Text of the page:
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Ireland's Relationship with the rule of Law and Direct Provision

Published on 20 June 2020 at 08:24

Ireland has always been highly regarded for its legal system in equity. Although revered for its strong foothold in the democratic spirit with an active independent judiciary and emphasis on the right of the person in its constitution, many have come to view the direct provision centres as a stain on that achievement. Amnesty International has called it into question over concerns of human rights and dignity.

Despite this, there is hope for the future of asylum seekers in Ireland and the conditions they reside it. Following an Oireachtas report initiated by Chairman of the Justice and Equality Committee, Sinn Féin TD Caoimhghin Ó Caolain, the new historic coalition between Fine Gael, Fianna Fáil and the Greens Party, the “root and branch reform or total replacement” may well be on the horizon.

A look back to the court’s decision regarding issues dealing with direct provision further indicates the direction Ireland is now heading in to preserve the integrity in justice it has garnered in contemporary times. One decision to focus on is that of the Supreme Court in N.H.V v Minister for Justice and subsequent legislative and executive responses.  It signifies the Irish legal system’s compliance with the rule of law and does so in a way that satisfies several noted (and often contradictory) interpretations of it.

Interpretations of the rule of law adhere to principles of fundamental rights and democracy. Yet these understandings must be consistent and certain. Paul Gallagher cites various articles of the Constitution that enshrine and encapsulate this concept, whilst rejecting relativism. Denham J, however, notes that challenges to the rule of law are necessary to uphold those principles. This would concur, to some degree, with Professor Davis’s view of it, that the human element of progressivism is necessary for its operation. Judith Shklar outlines in her political essay. Aristotle’s position on it as fallacious, as the rationale was only applied to a limited portion of society at the time. Yet ideas of ‘Aristotelian equality’ remain prevalent in who can be discriminated against under certain circumstances. She contrasts it with Montesquieu’s more contemporary view that it protects the ruled from the ruling.

The approved definition in Ireland is that of Hogan and Morgan, who divide the principle into four notions: the principle of legality to which everyone is subjected to and is determined by an independent judiciary, where laws are public and precise. Bingham J’s eight sub rules assent to this, adding that it must protect human rights[15] and that it must be administrated without prohibitive costs or delay. Byrne and McCutcheon note that rights are therefore prescribed in legal form and may only be altered in a matter of law.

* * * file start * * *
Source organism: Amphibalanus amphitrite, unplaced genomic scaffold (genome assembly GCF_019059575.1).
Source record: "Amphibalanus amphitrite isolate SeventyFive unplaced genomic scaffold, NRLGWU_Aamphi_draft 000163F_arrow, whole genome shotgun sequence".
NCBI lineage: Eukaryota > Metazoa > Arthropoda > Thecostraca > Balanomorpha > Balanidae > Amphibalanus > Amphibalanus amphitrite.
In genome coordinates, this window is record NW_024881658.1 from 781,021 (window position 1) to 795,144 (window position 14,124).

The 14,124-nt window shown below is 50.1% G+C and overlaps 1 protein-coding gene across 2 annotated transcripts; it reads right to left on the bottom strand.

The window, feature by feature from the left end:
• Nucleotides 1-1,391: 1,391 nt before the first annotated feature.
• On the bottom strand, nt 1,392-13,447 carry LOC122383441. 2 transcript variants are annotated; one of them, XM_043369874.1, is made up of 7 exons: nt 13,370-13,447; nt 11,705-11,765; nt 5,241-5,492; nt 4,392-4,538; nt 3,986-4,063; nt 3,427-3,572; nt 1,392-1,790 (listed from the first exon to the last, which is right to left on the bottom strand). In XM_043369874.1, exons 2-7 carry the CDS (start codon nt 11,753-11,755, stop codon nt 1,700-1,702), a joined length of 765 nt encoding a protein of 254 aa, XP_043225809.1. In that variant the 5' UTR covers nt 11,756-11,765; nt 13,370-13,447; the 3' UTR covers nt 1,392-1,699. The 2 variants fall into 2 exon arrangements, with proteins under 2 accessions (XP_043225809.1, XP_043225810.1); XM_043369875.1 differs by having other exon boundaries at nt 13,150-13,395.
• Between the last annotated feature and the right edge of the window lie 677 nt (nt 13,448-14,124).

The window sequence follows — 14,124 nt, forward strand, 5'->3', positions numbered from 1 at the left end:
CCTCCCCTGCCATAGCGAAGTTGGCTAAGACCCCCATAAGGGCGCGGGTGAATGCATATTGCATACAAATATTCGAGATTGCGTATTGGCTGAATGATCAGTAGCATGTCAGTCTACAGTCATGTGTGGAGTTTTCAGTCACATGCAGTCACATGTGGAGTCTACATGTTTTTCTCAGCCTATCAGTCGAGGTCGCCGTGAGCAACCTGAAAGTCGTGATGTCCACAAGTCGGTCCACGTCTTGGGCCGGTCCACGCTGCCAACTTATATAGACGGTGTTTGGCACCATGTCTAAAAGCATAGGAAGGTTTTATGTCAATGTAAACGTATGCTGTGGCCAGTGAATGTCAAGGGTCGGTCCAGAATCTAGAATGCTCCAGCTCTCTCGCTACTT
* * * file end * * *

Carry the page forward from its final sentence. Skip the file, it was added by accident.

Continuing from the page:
Regarding N.H.V., the plaintiff was prohibited from working in Ireland whilst applying for asylum protection. The Supreme Court held (affirming Hogan J’s dissent in the Court of Appeal) that the legislation infringed on his right of freedom to work and his livelihood, as there was no limit on the time taken for the application to process. The following regulations allowed him to be employed under the permission and administrative supervision of the Minister after 8 months of his application for protection.

This outcome exemplifies the notions of the rule of law discussed above. Bingham’s fifth sub rule is shown in the new regulation as is Hogan and Morgan’s second, with the Oireachtas amending the act and repealing others to comply with the Constitution. Glimpses of Aristotelian equality can also be seen, with section 20 and part 11 of the 2005 Act,  where applicants are subject to the same detention regulations as citizens. His rights were duly regarded to, subject to governmental democracy. With the Oireachtas adjusting their statutes as such, the separation of powers is respected, another vital element of the rule of law.

When presented with measures from the judicial branch supported by strong legal reasoning, the Oireachtas becomes more pressured and incentivised to alter the political landscape through the Dáil that adhere more closely to the spirit of the Irish Constitution as it has been laid out by our judiciary.

This response showcases the rule of law in action and signifies the Irish legal and political system’s continued compliance with it. Although the status of socio-economic rights remain uncertain given previous decisions, contentious matters that have been deemed to directly affect a person’s dignity and human rights are being eroded by the judiciary, and it remains now to be seen when the Oireachtas will follow suit.

 

 


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